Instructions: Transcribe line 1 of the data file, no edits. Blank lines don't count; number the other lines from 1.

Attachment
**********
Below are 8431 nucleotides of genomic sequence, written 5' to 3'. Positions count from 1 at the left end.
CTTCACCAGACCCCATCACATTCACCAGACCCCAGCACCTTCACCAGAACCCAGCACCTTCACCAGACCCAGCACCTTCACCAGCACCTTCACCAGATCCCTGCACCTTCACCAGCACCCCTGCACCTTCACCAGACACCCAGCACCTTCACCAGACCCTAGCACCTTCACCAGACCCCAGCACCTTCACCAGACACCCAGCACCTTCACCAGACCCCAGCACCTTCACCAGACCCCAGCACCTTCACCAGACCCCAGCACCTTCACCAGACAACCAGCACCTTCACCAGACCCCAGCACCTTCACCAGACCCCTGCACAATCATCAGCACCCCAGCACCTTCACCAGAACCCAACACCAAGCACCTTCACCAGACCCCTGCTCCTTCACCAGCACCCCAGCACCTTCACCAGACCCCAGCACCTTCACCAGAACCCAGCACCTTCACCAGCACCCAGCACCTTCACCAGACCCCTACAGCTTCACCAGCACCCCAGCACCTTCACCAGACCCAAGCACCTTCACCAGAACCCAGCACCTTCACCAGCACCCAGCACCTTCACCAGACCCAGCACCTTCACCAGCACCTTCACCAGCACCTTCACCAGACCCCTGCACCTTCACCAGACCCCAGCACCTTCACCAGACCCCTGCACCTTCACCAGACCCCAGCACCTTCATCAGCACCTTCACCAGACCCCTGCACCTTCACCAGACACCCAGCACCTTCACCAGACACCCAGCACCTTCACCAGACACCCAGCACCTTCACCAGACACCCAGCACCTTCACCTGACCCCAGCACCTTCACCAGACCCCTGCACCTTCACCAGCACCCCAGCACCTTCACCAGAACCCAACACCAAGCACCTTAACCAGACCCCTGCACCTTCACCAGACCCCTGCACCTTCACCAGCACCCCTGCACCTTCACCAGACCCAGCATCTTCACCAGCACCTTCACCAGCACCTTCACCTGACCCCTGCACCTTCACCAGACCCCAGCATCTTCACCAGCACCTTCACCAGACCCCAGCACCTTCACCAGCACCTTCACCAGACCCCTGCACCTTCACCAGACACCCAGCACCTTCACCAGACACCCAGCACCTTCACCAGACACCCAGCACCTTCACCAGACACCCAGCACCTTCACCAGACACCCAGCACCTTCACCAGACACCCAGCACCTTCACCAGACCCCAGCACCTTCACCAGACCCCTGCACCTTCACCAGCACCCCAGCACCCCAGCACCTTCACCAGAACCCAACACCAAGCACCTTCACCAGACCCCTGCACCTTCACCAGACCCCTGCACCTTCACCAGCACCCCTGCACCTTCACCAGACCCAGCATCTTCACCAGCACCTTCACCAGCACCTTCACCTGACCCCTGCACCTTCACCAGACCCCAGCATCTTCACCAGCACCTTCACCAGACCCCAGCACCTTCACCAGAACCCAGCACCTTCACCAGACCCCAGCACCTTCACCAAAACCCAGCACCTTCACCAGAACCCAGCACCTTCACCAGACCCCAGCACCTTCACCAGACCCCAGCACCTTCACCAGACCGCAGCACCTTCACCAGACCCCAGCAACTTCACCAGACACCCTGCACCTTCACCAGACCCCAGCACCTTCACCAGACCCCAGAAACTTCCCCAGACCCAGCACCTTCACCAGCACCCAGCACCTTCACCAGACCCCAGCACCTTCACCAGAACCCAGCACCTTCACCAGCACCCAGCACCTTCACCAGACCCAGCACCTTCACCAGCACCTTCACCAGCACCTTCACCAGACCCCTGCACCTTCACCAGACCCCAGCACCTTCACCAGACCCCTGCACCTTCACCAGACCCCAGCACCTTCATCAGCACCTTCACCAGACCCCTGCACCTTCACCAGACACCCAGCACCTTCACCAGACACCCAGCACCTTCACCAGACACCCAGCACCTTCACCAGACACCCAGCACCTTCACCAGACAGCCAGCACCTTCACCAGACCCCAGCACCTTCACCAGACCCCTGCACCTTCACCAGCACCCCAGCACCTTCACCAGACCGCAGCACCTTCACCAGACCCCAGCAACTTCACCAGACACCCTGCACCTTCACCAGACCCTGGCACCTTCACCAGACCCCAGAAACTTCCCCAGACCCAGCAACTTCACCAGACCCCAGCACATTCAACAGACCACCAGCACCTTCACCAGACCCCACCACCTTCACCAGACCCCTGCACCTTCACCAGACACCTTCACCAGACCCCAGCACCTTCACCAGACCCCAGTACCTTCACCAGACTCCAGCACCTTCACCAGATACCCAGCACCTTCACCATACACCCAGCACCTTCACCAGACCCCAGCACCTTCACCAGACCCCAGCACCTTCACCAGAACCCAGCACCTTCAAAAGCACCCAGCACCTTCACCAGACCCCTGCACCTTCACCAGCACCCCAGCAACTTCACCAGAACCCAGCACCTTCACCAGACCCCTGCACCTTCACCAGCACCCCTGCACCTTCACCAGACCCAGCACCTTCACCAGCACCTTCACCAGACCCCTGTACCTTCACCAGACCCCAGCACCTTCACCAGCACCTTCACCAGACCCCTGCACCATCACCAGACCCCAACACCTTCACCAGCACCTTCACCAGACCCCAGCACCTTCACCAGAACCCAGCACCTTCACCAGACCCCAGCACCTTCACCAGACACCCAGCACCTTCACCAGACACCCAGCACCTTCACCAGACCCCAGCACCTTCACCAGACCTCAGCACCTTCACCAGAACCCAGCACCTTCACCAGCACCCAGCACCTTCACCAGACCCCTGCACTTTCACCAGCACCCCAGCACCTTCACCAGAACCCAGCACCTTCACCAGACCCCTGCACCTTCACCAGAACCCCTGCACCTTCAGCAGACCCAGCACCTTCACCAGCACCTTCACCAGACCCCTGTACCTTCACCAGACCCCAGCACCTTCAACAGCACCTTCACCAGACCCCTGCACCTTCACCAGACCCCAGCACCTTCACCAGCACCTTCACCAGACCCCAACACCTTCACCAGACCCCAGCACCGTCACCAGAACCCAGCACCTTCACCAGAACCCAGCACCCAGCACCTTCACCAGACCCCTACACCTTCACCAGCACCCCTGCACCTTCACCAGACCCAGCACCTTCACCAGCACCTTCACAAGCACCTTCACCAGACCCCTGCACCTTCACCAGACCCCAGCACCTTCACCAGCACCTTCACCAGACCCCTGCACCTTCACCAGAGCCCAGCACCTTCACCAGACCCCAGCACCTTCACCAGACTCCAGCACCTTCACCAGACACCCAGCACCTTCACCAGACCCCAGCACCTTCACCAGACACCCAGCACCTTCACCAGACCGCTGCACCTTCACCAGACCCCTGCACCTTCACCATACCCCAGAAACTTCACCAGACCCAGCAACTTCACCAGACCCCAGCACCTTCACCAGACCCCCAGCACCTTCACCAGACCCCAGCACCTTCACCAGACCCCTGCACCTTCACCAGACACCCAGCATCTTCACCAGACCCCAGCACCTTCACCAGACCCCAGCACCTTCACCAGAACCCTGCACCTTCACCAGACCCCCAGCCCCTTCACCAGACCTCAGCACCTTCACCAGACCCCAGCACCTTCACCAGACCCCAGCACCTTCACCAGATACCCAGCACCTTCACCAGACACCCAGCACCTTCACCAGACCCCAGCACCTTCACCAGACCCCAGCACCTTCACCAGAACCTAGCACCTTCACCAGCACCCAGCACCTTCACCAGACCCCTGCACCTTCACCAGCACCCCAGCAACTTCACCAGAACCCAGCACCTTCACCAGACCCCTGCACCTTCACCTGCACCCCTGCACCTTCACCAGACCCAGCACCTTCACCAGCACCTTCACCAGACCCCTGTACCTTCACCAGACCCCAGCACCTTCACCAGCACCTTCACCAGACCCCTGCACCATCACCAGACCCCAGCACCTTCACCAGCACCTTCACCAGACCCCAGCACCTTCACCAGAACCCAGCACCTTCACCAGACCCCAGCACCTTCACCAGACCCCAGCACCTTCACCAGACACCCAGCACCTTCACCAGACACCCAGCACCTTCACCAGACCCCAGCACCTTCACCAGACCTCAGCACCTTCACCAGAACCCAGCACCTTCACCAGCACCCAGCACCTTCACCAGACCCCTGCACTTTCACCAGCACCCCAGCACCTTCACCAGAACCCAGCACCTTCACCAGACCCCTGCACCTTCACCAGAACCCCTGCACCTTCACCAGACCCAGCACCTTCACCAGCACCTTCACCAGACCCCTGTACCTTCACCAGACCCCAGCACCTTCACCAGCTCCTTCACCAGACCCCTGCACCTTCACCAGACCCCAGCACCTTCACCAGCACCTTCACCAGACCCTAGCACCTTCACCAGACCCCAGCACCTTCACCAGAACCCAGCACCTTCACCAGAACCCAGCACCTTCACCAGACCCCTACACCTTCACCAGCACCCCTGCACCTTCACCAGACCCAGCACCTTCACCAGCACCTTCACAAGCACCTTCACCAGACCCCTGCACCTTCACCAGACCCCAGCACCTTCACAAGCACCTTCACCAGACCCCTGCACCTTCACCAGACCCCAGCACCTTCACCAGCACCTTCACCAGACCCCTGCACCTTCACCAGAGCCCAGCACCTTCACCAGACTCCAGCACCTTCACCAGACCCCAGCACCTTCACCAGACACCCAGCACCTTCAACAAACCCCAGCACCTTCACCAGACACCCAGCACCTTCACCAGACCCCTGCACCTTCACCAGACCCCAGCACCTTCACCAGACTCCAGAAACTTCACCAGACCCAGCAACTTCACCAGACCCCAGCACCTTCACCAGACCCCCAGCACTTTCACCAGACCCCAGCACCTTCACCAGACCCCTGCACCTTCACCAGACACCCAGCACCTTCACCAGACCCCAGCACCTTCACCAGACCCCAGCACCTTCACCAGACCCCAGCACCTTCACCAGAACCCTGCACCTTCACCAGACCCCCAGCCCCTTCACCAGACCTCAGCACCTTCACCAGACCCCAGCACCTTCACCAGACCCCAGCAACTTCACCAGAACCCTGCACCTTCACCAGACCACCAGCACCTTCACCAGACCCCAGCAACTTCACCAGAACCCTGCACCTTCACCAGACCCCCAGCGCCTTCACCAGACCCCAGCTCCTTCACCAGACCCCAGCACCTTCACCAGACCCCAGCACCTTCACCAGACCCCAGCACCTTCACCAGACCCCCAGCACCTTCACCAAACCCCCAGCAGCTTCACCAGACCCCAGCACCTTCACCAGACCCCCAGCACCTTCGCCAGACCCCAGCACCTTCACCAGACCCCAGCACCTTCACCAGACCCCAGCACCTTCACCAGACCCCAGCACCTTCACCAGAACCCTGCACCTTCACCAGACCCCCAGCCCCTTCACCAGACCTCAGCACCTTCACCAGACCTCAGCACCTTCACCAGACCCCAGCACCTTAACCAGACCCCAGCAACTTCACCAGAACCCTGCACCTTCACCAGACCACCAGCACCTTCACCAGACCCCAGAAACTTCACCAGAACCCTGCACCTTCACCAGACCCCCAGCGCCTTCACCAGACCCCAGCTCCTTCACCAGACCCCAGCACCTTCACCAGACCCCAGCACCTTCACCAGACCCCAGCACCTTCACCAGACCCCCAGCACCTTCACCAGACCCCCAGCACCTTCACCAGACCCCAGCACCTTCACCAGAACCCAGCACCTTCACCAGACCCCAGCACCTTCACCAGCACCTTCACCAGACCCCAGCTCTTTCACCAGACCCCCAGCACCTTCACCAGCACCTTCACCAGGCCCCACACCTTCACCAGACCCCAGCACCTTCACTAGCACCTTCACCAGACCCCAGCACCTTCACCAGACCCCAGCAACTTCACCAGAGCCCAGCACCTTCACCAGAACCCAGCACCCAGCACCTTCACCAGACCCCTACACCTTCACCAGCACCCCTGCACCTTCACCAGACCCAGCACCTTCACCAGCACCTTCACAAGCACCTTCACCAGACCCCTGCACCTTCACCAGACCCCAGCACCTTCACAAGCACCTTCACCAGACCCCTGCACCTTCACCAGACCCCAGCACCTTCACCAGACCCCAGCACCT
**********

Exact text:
Below are 8431 nucleotides of genomic sequence, written 5' to 3'. Positions count from 1 at the left end.